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 PMG 15 Sep 2020
In reply to Trevers:

"... we're the best there is."

We define what "the best" means: being smart, and then we declare ourselves winners. But do we know what the name of the game is? Survival? Happiness? Salvation?

Let's consider survival. Being brainy certainly helps, but it also has costs. One side effect of the big brain is that our social interactions are complex and expensive. We need big cars, big houses and cruise trips to impress others.

Due to our technical skills (which served us well in many aspects of our existence), we have the means to destroy humankind. Other animals do not have to carry any such burden. We have already decimated other large mammals except for domesticated animals. What or who will be next? Us?

I do not claim that the future is necessarily bleak. I simply do not think that after 100.000 years, modern humans have already proved themselves.

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 LeeWood 15 Sep 2020
In reply to Big Bruva:

> ...or eat animals that have eaten grass. Humans can't digest grass

yes, the case is restated here - it's the intensive production at fault

https://www.organicconsumers.org/news/13-reasons-boycottbigmeat-and-build-better-food-farming-system

point No.12 is worthy of note also:

'12. Protect against future pandemics'

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 Trevers 15 Sep 2020
In reply to PMG:

Really, I think you're reading too much into this, I'm not laying out a thorough and consistent philosophical position. I'm not claiming a universal meaning or moral framework. I just think that while we can do utterly idiotic things like elevate people like Trump and Johnson to leadership positions, we can also do incredible things like sequence the human genome or detect the collisions of black holes billions of years ago. We're not all bad and I don't want to see us wipe ourselves out.

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 Timmd 16 Sep 2020
In reply to Gordon Stainforth:

> 'Your second and third sentence' was shorthand for 'the argument contained in your second and third sentence'.

> Or, it could have been put this way round: 'The argument contained in your second and third sentence is an extraordinary non sequitur'. A non sequitur, by its nature, is singular.

A jazz quartet is a singular thing, but people still say 'What a good quartet those musicians are'. I don't understand why the same grammar rule wouldn't apply to a singular non sequitur, or why an unspoken context would change it?

Post edited at 11:57
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 plyometrics 16 Sep 2020
In reply to Timmd:

> ‘What a good quartet those musicians are'.

Whilst I’m not sure you’d ever phrase it like that, I’d argue that statement is grammatically correct as it’s the ‘musicians’ (plural) you are referring to. 

Perhaps it’s more likely you’d phrase it:

‘What a good quartet that is‘

Or

’What good musicians they are’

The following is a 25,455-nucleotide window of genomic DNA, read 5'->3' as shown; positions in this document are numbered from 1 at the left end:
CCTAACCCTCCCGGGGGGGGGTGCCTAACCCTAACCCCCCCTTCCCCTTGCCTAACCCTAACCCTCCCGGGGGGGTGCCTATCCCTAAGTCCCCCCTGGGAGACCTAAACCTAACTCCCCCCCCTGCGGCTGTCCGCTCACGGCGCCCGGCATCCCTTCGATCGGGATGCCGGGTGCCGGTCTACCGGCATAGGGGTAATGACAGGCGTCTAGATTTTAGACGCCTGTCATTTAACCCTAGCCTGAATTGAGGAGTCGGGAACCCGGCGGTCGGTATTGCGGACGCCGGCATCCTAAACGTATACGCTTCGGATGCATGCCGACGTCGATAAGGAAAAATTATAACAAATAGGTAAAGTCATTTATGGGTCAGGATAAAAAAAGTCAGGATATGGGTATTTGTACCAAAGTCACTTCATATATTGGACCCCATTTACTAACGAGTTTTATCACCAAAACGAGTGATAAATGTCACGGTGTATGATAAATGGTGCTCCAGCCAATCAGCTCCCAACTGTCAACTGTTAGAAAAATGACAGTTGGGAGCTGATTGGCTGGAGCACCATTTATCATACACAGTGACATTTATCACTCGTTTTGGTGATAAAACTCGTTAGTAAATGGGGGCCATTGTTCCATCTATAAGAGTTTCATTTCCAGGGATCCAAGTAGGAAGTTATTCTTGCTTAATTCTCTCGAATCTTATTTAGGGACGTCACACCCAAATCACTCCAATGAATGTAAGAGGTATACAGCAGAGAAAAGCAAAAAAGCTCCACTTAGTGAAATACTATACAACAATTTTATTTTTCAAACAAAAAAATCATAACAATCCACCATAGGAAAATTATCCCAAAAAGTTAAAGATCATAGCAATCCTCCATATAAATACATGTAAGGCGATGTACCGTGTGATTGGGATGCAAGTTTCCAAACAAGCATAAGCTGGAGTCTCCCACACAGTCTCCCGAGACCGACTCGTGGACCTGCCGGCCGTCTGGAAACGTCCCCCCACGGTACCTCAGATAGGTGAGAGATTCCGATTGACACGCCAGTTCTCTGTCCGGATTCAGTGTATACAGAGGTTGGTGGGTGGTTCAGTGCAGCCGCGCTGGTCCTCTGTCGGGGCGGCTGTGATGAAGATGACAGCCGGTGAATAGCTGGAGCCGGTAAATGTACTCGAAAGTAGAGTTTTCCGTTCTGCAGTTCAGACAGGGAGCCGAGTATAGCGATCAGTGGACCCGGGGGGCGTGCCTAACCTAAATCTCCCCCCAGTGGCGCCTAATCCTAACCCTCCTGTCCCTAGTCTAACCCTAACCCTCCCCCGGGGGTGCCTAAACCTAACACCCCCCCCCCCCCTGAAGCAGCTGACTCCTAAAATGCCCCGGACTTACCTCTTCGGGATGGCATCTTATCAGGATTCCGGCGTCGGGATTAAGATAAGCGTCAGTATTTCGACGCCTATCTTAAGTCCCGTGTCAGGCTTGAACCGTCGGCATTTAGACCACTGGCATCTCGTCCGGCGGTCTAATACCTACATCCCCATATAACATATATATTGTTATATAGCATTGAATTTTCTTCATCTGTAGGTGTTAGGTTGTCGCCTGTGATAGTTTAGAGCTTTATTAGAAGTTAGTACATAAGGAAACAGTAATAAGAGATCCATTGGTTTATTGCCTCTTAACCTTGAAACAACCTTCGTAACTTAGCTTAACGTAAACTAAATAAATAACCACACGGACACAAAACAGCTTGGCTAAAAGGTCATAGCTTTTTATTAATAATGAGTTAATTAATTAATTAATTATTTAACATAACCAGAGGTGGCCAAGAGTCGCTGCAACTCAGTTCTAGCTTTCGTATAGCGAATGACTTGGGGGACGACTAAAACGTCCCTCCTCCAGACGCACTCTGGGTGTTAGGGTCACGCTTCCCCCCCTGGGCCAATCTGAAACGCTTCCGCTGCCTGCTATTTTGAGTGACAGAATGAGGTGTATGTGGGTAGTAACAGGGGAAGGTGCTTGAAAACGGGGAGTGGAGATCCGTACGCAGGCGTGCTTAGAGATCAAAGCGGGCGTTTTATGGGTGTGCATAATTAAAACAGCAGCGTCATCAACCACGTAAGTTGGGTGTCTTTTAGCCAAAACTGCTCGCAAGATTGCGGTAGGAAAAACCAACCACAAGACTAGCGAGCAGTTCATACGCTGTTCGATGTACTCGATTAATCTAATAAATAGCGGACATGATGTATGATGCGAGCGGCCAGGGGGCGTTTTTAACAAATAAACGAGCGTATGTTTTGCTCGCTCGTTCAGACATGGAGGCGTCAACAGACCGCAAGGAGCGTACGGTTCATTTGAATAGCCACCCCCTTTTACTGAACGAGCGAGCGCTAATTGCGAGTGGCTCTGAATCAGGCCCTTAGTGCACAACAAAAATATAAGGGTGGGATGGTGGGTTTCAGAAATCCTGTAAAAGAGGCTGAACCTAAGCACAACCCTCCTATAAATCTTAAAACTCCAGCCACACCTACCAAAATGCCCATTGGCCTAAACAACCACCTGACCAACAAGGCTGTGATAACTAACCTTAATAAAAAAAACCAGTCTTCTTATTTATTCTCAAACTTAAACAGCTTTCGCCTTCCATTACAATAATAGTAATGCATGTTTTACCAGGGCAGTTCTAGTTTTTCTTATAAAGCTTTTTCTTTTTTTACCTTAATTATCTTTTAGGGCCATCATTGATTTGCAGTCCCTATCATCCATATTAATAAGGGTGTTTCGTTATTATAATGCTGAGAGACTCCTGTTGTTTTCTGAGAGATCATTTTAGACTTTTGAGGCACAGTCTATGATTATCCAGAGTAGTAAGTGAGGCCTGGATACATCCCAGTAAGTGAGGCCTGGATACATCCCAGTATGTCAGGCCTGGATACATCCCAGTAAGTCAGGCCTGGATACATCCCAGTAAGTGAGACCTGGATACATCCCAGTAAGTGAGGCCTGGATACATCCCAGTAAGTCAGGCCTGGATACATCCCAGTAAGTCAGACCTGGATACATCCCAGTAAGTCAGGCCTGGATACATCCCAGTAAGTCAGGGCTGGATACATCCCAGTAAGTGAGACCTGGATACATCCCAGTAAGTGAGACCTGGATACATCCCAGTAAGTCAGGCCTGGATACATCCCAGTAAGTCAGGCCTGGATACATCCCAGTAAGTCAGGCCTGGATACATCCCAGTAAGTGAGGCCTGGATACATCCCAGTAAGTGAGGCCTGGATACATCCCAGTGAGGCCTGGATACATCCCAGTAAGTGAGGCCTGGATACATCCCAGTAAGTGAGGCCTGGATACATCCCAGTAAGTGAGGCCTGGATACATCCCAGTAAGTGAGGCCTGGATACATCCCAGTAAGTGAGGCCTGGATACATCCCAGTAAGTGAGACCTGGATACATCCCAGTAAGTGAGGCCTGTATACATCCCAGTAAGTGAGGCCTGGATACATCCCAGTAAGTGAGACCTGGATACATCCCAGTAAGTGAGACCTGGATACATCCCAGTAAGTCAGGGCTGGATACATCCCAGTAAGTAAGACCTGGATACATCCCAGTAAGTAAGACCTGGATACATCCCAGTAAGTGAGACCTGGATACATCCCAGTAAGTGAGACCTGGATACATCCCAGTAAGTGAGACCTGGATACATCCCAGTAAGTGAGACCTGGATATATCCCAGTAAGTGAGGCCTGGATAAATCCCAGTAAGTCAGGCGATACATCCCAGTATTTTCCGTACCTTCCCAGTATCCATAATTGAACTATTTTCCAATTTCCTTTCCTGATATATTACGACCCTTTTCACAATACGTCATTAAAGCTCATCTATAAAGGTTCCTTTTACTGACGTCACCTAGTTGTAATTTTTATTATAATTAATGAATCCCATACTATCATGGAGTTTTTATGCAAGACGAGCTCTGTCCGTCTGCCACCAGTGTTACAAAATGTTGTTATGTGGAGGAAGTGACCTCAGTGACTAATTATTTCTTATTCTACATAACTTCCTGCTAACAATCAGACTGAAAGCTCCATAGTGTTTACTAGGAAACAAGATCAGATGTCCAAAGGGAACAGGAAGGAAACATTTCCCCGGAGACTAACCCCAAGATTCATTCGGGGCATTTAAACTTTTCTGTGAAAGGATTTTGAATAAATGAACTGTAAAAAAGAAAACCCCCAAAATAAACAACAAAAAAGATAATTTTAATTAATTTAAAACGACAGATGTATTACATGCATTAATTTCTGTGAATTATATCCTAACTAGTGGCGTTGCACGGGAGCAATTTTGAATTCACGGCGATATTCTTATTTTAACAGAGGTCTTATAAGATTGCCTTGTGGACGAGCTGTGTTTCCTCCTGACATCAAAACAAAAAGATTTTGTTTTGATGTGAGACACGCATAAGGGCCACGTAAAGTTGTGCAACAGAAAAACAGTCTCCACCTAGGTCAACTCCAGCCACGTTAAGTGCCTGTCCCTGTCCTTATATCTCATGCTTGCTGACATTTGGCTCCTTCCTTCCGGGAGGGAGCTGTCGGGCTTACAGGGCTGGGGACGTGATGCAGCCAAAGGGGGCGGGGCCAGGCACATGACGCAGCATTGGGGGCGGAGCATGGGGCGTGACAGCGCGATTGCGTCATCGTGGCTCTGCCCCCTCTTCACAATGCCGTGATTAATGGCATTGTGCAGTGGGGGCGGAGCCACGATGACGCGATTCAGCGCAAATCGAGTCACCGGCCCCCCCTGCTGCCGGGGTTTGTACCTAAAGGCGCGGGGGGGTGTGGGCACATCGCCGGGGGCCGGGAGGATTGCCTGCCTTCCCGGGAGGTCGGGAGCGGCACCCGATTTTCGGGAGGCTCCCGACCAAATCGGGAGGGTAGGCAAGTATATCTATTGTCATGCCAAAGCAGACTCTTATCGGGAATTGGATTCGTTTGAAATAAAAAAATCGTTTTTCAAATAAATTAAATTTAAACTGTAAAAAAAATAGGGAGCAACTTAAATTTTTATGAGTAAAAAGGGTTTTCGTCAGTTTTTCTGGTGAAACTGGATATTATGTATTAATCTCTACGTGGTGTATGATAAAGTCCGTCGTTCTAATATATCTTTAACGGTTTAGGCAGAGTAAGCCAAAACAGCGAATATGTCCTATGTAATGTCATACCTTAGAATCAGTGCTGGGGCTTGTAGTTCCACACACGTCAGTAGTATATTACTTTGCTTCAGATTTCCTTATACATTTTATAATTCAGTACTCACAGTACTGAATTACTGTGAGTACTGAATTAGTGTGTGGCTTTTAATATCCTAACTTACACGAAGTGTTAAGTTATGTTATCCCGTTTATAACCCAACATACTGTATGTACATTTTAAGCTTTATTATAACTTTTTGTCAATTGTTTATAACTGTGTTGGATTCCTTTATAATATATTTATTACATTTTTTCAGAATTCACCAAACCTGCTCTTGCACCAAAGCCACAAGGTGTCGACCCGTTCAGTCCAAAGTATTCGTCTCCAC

Either way, it’s another great UKC thread diversion!

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 Timmd 16 Sep 2020
In reply to plyometrics:

Perhaps I'm from parents who've spoken quite formally, but it's how I've heard things put, or more informally 'They are a talented quartet'. Having a teacher and engineer as parents possibly seems to have meant they liked to be accurate.

Yes it is, a classic UKC diversion It'd just stuck in the back of my mind, I couldn't dislodge it.

Post edited at 12:46
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 druridge 16 Sep 2020
In reply to veteye:

At a time when the world has never needed great / visionary political leaders more....... here we are....not in a good place. How will we be judged by those who come after us?

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 Timmd 16 Sep 2020
In reply to Timmd:

> Perhaps I'm from parents who've spoken quite formally, but it's how I've heard things put, or more informally 'They are a talented quartet'. Having a teacher and engineer as parents possibly seems to have meant they liked to be accurate.

A sis in law says we can be pedantic, so maybe it's just that. ;-)

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 veteye 16 Sep 2020
In reply to Timmd:

> A sis in law says we can be pedantic, so maybe it's just that. ;-)

A pedant with no hyphens!

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 veteye 16 Sep 2020
In reply to druridge:

If things go really badly, those who come after will be struggling badly, just in order to survive. They may not survive.

Otherwise we will be seen to be the ultimate of the self-centred, and foolish generation. The ones who wasted resources, almost endlessly, and without a true care.

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In reply to veteye:

Too right. 

It is not just the Chinese wet markets that are responsible, our consumerism and expanding population.

The more people the more food is needed. 

No one is telling us to stop reproducing. 

MS

Post edited at 23:29
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In reply to Tringa: